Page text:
I might venture to say that as engineers our education in the field of geometry is much the same as any other students' - starting with elementary shapes and ending with trigonometry. Should we be attributing more of our systems and structures understanding to geometry? How do we formally expand its study prior and within practice?

In preschool we learn the 2D shapes, elementary school we might add some volume, by middle school we are learning about angles, and in high school mastering trigonometry. By college we mix things up by learning the inverses of sin, cos, tan! I was fortunate to have a 5th grade teacher introduce the golden ratio... while interesting.... what was it's application or derivation in nature? Perhaps that is a great starting point for all advanced geometric studies.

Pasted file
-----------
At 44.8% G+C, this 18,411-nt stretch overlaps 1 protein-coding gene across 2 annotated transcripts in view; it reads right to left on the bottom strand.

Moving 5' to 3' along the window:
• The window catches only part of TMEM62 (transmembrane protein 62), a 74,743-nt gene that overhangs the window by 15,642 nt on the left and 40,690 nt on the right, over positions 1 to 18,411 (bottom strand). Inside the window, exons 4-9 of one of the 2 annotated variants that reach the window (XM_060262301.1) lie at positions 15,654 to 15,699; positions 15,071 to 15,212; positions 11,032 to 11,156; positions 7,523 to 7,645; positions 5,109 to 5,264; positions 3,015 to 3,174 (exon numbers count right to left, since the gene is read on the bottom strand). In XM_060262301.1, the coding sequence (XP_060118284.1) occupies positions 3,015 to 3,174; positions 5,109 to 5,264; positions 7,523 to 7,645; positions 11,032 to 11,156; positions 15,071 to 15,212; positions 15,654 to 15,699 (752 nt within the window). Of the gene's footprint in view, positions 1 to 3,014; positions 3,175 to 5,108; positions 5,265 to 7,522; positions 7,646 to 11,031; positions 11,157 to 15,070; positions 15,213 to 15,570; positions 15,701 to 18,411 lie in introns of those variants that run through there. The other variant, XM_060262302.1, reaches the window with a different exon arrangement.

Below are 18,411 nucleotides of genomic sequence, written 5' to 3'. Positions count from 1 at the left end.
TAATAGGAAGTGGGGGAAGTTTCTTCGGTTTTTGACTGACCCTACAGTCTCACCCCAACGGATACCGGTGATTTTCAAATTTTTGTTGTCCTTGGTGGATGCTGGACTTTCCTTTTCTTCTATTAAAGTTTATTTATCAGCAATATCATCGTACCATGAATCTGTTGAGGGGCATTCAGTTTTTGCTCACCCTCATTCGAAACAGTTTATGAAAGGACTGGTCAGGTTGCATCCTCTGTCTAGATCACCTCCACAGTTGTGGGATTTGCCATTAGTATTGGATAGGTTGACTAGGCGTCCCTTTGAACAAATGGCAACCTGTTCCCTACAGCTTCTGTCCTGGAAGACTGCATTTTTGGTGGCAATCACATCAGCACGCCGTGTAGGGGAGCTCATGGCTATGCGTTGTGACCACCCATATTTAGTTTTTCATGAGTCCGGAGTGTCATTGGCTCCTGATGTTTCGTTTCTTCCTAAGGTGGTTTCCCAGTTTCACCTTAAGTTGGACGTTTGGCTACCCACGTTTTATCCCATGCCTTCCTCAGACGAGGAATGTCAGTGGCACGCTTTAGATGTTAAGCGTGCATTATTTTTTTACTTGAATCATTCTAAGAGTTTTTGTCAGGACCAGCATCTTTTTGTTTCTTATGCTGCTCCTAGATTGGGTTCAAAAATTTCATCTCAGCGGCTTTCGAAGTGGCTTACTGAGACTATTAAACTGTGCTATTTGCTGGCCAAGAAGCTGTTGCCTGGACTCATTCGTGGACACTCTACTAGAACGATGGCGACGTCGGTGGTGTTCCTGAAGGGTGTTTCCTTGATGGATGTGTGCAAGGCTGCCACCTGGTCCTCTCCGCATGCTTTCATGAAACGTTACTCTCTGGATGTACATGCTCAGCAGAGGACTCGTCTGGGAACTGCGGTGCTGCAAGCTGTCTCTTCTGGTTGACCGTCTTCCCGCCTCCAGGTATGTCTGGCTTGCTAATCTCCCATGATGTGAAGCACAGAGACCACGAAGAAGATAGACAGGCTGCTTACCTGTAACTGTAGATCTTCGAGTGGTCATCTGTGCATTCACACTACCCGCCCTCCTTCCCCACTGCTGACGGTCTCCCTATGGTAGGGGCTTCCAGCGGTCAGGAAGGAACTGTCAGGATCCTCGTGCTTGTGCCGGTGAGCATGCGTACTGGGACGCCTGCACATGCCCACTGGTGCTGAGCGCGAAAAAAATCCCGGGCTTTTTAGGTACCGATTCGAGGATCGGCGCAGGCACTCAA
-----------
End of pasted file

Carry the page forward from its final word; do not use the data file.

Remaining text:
In high school AutoCAD class, we started with mechanical drafting. Draw this bushing... I had no idea what a bushing was, but I drew them! Our teacher had 3D models of components that we would measure with vernier calipers, which we would then draft in AutoCAD. But this was an elective and probably my only academic exposure to 3D physical modeling.

Study of geometry teaches us how to visualize in 3D. It introduces the basic principles of stability and scale. What are some other benefits of studying geometry?

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Chad Morrison P.E., F.ASCE

Professional Engineer

Greenville RI

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